Java (Web) applications typically make use of a built in structure for centralizing (and internationalizing) boiler plate text; it is called Resource Bundle. Usually, resource bundles are implemented using property files – one per supported language – that contain key-value pairs; note that the XLIFF file format for resource bundles is gaining ground. The key is referred to in pages, code and wherever a boiler plate text element is required, the value is the language specific and centrally managed translation of the key.
In two previous articles, I have explained how to centralize the boilerplate text elements in ADF applications using resource bundles – either plain file based resource bundles (https://technology.amis.nl/2012/08/09/introduction-to-resource-bundles-in-adf-applications-for-centralizing-management-of-boilerplate-text) or resource bundles implemented using a database (https://technology.amis.nl/2012/08/10/implement-resource-bundles-for-adf-applications-in-a-database-table/). These two articles did not discuss how multiple languages can be supported and how the user can pick his or her favorite language. That is the purpose of this article.
In later articles I will discuss how to support not just different boilerplate text items for different languages but also different sets of boiler plate text for user groups that vary by location, role, department, age or personal preference. We will discuss how to refresh a resource bundle in running application and finally we will see how we can create an in-line resource bundle editing mechanism that allows users to manipulate the boiler plate text in context in a running application.
1. Specify supported locales in faces-config.xml
2. Create resource bundles per language
property file – create new files with the language as appendix to the file name, for example ApplicationBundle_en.properties and ApplicationBundle_nl.properties.
Java Class – the same approach: create a class per supported language and add _<language code> as suffix to the classname.
Additionally, the method getLocaleCode() needs to be defined in each of the classes:
3. Add entries for all supported languages to the resource bundle
Either the property files for the database table – depending on the implementation – needs to be extended with the proper key value pairs for the supported languages. Of course the keys are the same for all languages!
Here two new entries for the nl support (Dutch):
4. Run the page.
Try switching to a different preferred language. The default behavior for JSF is to take the locale set in the browser as the current locale. By changing the browser locale, you can instruct JSF therefore to change to a different language.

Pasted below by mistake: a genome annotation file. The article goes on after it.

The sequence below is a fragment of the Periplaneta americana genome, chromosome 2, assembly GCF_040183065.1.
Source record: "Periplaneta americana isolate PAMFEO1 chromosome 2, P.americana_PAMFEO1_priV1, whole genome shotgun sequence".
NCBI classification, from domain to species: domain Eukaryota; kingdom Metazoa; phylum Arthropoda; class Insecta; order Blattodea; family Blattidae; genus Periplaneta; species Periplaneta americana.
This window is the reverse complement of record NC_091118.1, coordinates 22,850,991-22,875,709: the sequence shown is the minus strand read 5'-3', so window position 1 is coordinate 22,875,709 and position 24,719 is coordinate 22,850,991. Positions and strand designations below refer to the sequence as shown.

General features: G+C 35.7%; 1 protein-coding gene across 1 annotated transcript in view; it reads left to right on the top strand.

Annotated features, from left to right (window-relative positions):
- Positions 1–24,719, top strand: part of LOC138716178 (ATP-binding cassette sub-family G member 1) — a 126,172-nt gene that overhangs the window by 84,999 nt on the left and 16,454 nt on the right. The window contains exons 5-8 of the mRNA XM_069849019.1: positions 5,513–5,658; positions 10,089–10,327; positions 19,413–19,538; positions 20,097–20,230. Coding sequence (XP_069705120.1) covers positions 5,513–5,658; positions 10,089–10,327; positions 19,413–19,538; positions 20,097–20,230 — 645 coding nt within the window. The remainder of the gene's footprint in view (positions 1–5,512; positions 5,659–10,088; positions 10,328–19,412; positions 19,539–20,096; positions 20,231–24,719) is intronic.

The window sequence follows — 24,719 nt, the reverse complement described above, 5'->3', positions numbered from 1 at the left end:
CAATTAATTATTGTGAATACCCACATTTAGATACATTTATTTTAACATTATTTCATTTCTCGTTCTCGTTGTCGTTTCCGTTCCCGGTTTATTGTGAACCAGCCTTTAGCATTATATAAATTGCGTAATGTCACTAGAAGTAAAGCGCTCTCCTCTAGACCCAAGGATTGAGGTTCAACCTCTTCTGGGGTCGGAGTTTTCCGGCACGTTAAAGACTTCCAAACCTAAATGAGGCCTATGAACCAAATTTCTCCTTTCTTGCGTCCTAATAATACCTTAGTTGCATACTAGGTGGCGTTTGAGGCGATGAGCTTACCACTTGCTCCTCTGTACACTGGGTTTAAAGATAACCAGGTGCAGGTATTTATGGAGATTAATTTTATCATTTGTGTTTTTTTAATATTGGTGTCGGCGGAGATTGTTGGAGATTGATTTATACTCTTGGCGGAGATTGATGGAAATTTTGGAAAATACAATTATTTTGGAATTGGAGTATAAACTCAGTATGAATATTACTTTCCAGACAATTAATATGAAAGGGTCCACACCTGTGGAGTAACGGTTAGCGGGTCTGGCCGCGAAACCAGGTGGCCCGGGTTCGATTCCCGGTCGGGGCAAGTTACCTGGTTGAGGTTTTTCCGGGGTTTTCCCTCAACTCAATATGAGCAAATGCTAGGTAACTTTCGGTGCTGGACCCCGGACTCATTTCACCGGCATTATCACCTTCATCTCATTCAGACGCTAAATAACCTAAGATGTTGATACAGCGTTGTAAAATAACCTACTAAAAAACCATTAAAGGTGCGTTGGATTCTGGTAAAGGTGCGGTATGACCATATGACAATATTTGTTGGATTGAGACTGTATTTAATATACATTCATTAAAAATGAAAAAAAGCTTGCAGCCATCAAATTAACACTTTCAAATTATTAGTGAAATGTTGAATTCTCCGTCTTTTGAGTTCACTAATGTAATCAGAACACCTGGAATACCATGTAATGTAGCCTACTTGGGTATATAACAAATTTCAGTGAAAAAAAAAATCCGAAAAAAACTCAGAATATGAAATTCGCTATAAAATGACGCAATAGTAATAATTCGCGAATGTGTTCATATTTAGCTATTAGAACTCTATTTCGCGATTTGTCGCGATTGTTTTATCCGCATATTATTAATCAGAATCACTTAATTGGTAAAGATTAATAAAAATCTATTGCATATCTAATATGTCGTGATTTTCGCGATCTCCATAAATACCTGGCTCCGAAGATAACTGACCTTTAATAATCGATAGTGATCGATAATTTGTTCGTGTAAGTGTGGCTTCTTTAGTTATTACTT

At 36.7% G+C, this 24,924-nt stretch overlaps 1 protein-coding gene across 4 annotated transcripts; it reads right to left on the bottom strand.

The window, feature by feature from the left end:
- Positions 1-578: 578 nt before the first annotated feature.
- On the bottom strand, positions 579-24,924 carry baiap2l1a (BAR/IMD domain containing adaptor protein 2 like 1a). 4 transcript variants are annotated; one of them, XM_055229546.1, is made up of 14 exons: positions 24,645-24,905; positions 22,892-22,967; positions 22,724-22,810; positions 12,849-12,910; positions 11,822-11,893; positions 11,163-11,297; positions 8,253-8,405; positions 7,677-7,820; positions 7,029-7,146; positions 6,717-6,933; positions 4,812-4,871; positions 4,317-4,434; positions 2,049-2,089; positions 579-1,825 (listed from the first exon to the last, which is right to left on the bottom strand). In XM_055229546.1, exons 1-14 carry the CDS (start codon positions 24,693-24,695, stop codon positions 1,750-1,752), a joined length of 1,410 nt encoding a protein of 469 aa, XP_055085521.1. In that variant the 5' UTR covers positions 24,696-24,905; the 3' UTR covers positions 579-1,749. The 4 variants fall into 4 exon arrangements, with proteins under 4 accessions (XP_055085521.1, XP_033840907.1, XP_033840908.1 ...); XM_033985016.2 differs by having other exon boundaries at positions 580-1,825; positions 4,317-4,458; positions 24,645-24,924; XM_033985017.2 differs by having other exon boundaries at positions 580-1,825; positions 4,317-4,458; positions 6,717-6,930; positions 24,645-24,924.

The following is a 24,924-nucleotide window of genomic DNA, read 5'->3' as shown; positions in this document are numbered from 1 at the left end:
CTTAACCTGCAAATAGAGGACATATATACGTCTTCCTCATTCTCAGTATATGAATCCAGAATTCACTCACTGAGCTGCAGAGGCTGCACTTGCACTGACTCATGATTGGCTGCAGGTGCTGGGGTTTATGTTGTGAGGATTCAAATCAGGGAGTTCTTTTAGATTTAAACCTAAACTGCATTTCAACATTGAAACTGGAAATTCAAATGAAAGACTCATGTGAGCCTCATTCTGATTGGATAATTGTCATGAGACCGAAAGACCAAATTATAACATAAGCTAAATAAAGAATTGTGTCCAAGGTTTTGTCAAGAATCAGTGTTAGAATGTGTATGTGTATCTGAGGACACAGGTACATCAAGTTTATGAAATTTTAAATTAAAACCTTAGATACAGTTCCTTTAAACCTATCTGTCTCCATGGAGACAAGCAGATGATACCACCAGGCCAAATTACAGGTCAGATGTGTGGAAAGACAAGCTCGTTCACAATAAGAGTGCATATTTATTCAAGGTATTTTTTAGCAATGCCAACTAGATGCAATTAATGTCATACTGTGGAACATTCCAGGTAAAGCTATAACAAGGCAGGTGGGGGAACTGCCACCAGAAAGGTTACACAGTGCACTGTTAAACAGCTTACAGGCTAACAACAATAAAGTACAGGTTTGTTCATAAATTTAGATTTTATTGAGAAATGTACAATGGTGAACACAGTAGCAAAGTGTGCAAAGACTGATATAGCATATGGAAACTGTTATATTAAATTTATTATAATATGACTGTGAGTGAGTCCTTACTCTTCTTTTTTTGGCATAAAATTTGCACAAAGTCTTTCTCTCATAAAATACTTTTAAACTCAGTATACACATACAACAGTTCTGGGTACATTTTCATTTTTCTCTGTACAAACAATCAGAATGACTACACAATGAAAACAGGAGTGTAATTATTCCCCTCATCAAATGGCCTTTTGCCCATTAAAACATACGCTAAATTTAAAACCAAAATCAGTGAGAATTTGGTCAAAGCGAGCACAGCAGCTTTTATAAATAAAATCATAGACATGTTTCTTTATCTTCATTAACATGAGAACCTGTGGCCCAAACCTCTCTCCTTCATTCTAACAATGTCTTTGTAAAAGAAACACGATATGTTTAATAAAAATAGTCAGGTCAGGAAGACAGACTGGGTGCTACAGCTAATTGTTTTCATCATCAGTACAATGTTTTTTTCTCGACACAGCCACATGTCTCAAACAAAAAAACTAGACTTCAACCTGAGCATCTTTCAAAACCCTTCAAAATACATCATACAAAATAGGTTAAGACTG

and the page renders like this:
5. Programmatically taking control of the locale in JSF
You may not always want to go with the locale defined in the browser. You may for example want to offer the user an option of selecting the language in the application itself. The JSF behavior can be overridden. One way of doing so is by explicitly setting the local on the f:view component using the locale attribute, that can either be static or set using an EL expression or by overriding the ViewHandler. I will discuss and implement this approach.
The ViewHandler in JSF takes care of determining the current locale, using the calculateLocale() method. The default implementation derives the locale from the browser setting. The default ViewHandler can be overridden with our own implementation. This is done by creating a class that extends from an existing ViewHandler implementation – overriding the calculateLocale() method – and by configuring the ViewHandler in faces-config.xml.
The LocaleSettingViewHandler is implemented like this:
The remainder of this class is quite important too, as it ensures that all normal operations by the ViewHandler still take place:
and there is the local utility method to evaluate EL expressions:
Here the calculateLocale() method refers in an EL expression to a managed bean. This bean has a language property, that can be manipulated by the user through a drop down component in the page:
The managed bean definition:
The ViewHandler is configured in faces-config.xml:
6. Run the page.
The default locale is still English – because the managed bean says so, not because of the browser setting.
Changing the selected language
and refreshing the page, using the newly selected language for retrieving the resource bundle entries:
Download the ADF application described in this article: ADFFacesWithResourceBundle_step3_multipleLanguagesAndLocaleControl.
Article on http://www.i-coding.de/www/en/jsf/application/locale.html describing how to set the locale.
Other articles in this series: